This new soft X-ray source based upon a high-energy Ytterbium laser represents a substantial advance in the investigation of future energy-efficient and high-speed spintronic devices and might be used for lots of applications in physics, biology, and chemistry.
” Our method supplies a robust, cost-efficient, and energy-scalable stylish service for many labs. It enables the study of ultrafast characteristics in nanoscale and mesoscale structures with both nanometre spatial and femtosecond temporal resolutions, along with the aspect uniqueness,” states Professor Andrius Baltuska, at TU Wien.
Bright X-ray pulses to view the spin
With this intense source of X-ray photons, a series of snapshot pictures of the nanoscale rare earth magnetic structures have been taped. They plainly expose the fast demagnetization procedure, and the outcomes offer rich info on the magnetic residential or commercial properties that are as accurate as those obtained utilizing massive X-ray facilities.
” Development of ultrafast tabletop X-ray sources is amazing for innovative technological applications and contemporary fields of science. We are excited about our results, which might be handy for future research for spintronics, along with other potential fields,” says INRS postdoctoral researcher, Dr. Guangyu Fan.
” Rare earth systems are trending in the neighborhood due to the fact that of their nanometer size, faster speed, and topologically secured stability. The X-ray source is really appealing for many studies on future spintronic gadgets composed of unusual earth.” states Nicolas Jaouen, senior researcher at the French national synchrotron center.
Teacher Légaré emphasizes the collaborative work in between professionals in the development of cutting edge light sources and ultrafast characteristics in magnetic products at the nanoscale. “Considering the fast introduction of high-power Ytterbium laser technology, this work represents huge capacity for high-performance soft X-ray sources. This new generation of lasers, which will be available soon at the Advanced Laser Light Source (ALLS), will have lots of future applications for the fields of physics, chemistry, and even biology,” he states.
Reference: “Ultrafast magnetic scattering on ferrimagnets enabled by a bright Yb-based soft x-ray source” by G. Fan, K. Légaré, V. Cardin, X. Xie, R. Safaei, E. Kaksis, G. Andriukaitis, A. Pugžlys, B. E. Schmidt, J. P. Wolf, M. Hehn, G. Malinowski, B. Vodungbo, E. Jal, J. Lüning, N. Jaouen, G. Giovannetti, F. Calegari, Z. Tao, A. Baltuška, F. Légaré and T. Balčiūnas, 6 April 2022, Optica.DOI: 10.1364/ OPTICA.443440.
The study got fincancial support from the Natural Sciences and Engineering Research Council of Canada, the Fonds de recherche du Québec– Nature et innovations (FRQNT) and PRIMA Québec, to name a few. The ALLS laboratory also gains from a financial investment from the Canada Foundation for Innovation (CFI).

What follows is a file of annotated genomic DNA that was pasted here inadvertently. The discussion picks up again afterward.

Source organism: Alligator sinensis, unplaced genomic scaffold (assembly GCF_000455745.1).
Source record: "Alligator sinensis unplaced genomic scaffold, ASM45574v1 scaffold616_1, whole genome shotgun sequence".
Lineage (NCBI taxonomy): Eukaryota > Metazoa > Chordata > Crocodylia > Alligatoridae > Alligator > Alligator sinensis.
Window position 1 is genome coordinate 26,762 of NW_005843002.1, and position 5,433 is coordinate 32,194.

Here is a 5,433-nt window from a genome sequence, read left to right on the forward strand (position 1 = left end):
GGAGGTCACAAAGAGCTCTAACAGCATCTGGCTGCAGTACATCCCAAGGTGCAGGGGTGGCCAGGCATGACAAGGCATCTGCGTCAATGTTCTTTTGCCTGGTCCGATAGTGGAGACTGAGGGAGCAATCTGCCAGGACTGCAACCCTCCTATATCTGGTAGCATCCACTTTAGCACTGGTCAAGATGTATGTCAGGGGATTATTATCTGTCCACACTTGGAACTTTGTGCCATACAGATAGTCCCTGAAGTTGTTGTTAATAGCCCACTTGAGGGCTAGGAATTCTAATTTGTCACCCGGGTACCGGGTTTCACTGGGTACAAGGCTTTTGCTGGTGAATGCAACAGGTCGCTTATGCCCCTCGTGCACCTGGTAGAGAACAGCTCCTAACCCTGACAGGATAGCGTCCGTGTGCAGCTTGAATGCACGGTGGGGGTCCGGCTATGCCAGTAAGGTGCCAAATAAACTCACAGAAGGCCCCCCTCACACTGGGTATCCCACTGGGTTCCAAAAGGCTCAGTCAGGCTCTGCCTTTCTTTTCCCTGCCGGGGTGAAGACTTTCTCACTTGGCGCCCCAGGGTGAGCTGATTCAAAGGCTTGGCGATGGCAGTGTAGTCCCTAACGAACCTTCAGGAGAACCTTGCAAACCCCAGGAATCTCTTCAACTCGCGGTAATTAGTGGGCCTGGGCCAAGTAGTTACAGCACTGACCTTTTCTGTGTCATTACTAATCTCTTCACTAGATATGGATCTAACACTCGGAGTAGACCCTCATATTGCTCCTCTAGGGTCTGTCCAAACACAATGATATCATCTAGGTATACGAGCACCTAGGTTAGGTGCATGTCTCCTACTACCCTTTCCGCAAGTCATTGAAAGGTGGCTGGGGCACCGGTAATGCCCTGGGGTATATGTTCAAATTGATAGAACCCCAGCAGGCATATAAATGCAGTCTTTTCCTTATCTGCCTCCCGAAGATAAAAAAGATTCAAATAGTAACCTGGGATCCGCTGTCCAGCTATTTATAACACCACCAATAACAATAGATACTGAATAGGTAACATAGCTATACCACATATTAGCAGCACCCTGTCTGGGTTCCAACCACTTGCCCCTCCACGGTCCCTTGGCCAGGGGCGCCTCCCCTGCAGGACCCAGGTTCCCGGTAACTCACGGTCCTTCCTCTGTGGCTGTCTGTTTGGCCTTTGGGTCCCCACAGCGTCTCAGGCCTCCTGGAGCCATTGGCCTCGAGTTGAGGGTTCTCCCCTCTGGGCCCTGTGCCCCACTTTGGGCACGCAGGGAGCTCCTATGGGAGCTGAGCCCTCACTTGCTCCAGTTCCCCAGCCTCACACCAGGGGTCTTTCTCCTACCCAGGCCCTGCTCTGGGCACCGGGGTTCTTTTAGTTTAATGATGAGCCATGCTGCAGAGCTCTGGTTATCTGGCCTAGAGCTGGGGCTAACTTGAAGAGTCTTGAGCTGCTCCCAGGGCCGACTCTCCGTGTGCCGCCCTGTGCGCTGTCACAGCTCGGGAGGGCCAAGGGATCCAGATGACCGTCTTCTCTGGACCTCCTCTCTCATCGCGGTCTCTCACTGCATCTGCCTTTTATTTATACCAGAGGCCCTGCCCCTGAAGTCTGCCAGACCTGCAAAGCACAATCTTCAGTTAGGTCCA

Given that its creation in 1969, INRS has actually played an active role in Québecs economic, social, and cultural development and is ranked initially for research intensity in Québec. INRS is made up of four interdisciplinary research and training centres in Québec City, Montréal, Laval, and Varennes, with competence in tactical sectors: Eau Terre Environnement, Énergie Matériaux Télécommunications, Urbanisation Culture Société, and Armand-Frappier Santé Biotechnologie.
Ultrafast magnetic scattering on ferrimagnets allowed by an intense Yb-based soft x-ray source, that made the cover of Optica. Credit: Ella Maru Studio
INRS researchers and worldwide partners have been successful in looking at spin inside unusual earth materials, using a tabletop ultrafast soft-X-ray microscope, for the first time.
Changing the magnetization, or electron spin, of magnetic products with ultra-short femtosecond laser pulses is an appealing method for speeding up information storage gadgets. In partnership with TU Wien, Austria, the French nationwide synchrotron facility (SOLEIL), and other international partners, Professor François Légarés team at the Institut national de la recherche scientifique (INRS) has made a significant advancement in this field.
Previously, studies on the subject have relied greatly on limited-access big X-ray facilities such as free-electron lasers and synchrotrons. The team shows, for the first time, a tabletop ultrafast soft X-ray microscope to spatio-temporally deal with the spin dynamics inside rare earth products, which are assuring for spintronic gadgets.
Switching the magnetization, or electron spin, of magnetic products with ultra-short femtosecond laser pulses is a promising technique for speeding up information storage gadgets. In cooperation with TU Wien, Austria, the French national synchrotron facility (SOLEIL), and other international partners, Professor François Légarés group at the Institut nationwide de la recherche scientifique (INRS) has actually made a considerable advancement in this field. Teacher Légaré stresses the collaborative work in between experts in the advancement of cutting edge light sources and ultrafast characteristics in magnetic products at the nanoscale. “Considering the fast emergence of high-power Ytterbium laser innovation, this work represents substantial capacity for high-performance soft X-ray sources. This new generation of lasers, which will be offered quickly at the Advanced Laser Light Source (ALLS), will have lots of future applications for the fields of physics, chemistry, and even biology,” he says.